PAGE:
Blogs > HNN > December 2, 2008: Obama Presents Hillary and His National Security Team & The Canadian Political Gamble

Dec 2, 2008 4:09 am

December 2, 2008: Obama Presents Hillary and His National Security Team & The Canadian Political Gamble



Canada in Focus:

  • Liberals, NDP Reach Coalition Deal:"Harper accused the Liberals of playing the"biggest political game in history.": Liberal Leader Stephane Dion sent a letter to Michaelle Jean today advising that the Harper government has lost the confidence of the House of Commons.
    He said the Liberals and NDP - backed by the Bloc Quebecois - have reached a deal to form a coalition for at least 18 months, with Dion as prime minister until spring.
    Dion's letter states that the new government"will effectively, prudently, promptly and competently address these critical economic times." - Canadian Press, 12-1-08

The Headlines...

    President-Elect Barack Obama Transition office:

    President-Elect Barack Obama's National Security Team: President-Elect Barack Obama unveiled his national security team at a press conference in Chicago on December 1st, 2008. - You Tube, 12-1-08

  • Hillary Clinton A Concession Wrapped in an Acceptance: Senator Hillary Rodham Clinton's speech was no ordinary public-service pledge; for plenty of viewers, it was the moment when Mrs. Clinton finally conceded the election for real.
    The occasion was solemn, but like a wedding where the parents are divorced, the ceremony was carefully choreographed to avert awkward moments and camouflage past unpleasantness. - NYT, 12-2-08
  • Holder a historic pick for A.G., with big challenges ahead: Eric Holder, the first African-American nominee for attorney general, has blazed trails before. He was the first black U.S. attorney, the Justice Department's first black deputy attorney general — its second-highest- ranking official — and the acting attorney general for 14 days at the end of the Clinton administration. - USA Today, 12-1-08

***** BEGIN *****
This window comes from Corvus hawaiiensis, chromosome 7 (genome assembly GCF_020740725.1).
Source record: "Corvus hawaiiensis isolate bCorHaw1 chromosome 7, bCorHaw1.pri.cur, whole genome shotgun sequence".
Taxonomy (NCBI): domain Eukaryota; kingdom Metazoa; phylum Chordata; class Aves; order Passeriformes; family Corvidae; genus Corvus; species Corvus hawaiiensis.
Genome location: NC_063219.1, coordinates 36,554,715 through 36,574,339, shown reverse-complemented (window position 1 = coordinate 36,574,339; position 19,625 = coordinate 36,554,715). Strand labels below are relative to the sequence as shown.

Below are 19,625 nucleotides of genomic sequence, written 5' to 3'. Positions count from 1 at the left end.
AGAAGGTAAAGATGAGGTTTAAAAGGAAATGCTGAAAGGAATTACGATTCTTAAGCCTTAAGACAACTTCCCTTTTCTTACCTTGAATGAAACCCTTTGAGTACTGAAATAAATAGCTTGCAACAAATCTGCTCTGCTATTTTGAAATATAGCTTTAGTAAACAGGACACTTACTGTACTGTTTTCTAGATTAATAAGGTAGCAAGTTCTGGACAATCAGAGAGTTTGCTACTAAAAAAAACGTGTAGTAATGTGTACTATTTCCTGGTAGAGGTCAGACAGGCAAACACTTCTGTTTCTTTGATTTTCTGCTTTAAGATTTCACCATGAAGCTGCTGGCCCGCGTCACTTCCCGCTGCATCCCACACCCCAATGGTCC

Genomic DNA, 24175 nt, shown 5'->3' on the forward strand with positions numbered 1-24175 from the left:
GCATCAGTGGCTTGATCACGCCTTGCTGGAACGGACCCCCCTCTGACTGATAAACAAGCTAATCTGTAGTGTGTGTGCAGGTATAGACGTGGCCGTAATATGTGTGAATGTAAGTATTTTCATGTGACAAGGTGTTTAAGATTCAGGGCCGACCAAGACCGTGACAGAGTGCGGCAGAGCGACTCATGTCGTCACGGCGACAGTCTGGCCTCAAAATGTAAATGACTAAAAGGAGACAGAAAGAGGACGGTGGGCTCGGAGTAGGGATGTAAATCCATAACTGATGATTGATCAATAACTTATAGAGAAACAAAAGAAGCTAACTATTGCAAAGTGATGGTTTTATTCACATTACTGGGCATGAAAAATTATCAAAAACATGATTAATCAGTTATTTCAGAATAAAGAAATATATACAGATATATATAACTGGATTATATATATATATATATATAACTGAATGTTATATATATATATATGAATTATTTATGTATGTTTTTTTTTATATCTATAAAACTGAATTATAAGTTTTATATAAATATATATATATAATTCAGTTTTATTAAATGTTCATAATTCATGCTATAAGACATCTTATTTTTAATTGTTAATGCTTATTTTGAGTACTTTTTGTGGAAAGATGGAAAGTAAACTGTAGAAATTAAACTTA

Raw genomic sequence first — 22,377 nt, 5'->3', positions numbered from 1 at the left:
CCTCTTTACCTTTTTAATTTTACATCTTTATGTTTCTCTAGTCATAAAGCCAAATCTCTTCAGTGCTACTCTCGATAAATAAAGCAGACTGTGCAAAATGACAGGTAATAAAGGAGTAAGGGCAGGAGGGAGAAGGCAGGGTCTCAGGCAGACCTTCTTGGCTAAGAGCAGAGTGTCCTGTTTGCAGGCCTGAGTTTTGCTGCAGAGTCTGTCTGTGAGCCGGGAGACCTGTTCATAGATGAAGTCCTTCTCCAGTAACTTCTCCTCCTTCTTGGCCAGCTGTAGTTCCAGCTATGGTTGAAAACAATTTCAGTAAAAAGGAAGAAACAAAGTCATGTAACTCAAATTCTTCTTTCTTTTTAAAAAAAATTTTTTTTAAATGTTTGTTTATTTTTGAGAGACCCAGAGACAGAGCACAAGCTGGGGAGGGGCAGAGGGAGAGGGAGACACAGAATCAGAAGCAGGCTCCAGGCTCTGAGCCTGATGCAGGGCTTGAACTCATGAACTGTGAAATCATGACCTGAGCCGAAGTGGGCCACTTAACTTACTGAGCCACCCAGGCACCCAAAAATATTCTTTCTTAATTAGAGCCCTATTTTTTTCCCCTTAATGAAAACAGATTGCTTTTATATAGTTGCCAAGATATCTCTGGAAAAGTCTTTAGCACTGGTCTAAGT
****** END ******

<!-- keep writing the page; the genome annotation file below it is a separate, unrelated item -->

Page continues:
• Clinton begins new chapter with State job: She may not have the title she sought, but Hillary Clinton still got what she wanted on Monday: the opportunity to" clean up" after President George W. Bush on the world stage. Clinton, the one-time Democratic White House hopeful, became the face of President-elect Barack Obama's foreign policy, putting aside any lingering doubts about her former rival as she accepted his offer to be secretary of state. - Reuters, 12-1-08
  • Live Blog: Presenting the National Security Team - NYT, 12-1-08
  • Who will replace Hillary Clinton as New York senator? The scramble to replace Hillary Clinton on Capitol Hill was well underway by the time President-elect Obama officially nominated her Monday morning. Among those mentioned to to take her seat as New York's junior senator: her husband, former President Bill Clinton. - CNN, 12-1-08
  • Obama Releases Names of Donors - NYT, 12-1-08
  • Obama taps Clinton, Gates for US 'new dawn' abroad: Barack Obama promised"a new dawn of American leadership" in a troubled world Monday, announcing a strong-willed national security team headed by Hillary Rodham Clinton, who fought him long and bitterly for the presidency, and Robert Gates, the man who has been running two wars for George W. Bush. - AP, 12-1-08
  • Is Obama America's First Co-President?: Presidential historians say Barack Obama has a larger role than any president-elect in the last 75 years, as he takes on the financial crisis even before taking office. - Fox News, 12-1-08

Political Quotes

  • Obama's National Security Team Announcement: And so in this uncertain world, the time has come for a new beginning, a new dawn of American leadership to overcome the challenges of the 21st century and to seize the opportunities embedded in these challenges.
    We will strengthen our capacity to defeat our enemies and support our friends. We will renew old alliances and forge new and enduring partnerships. We will show the world once more that America is relentless in the defense of our people, steady in advancing our interests, and committed to the ideals that shine as a beacon to the world. Democracy and justice, opportunity and unyielding hope because American values are America's greatest export to the world.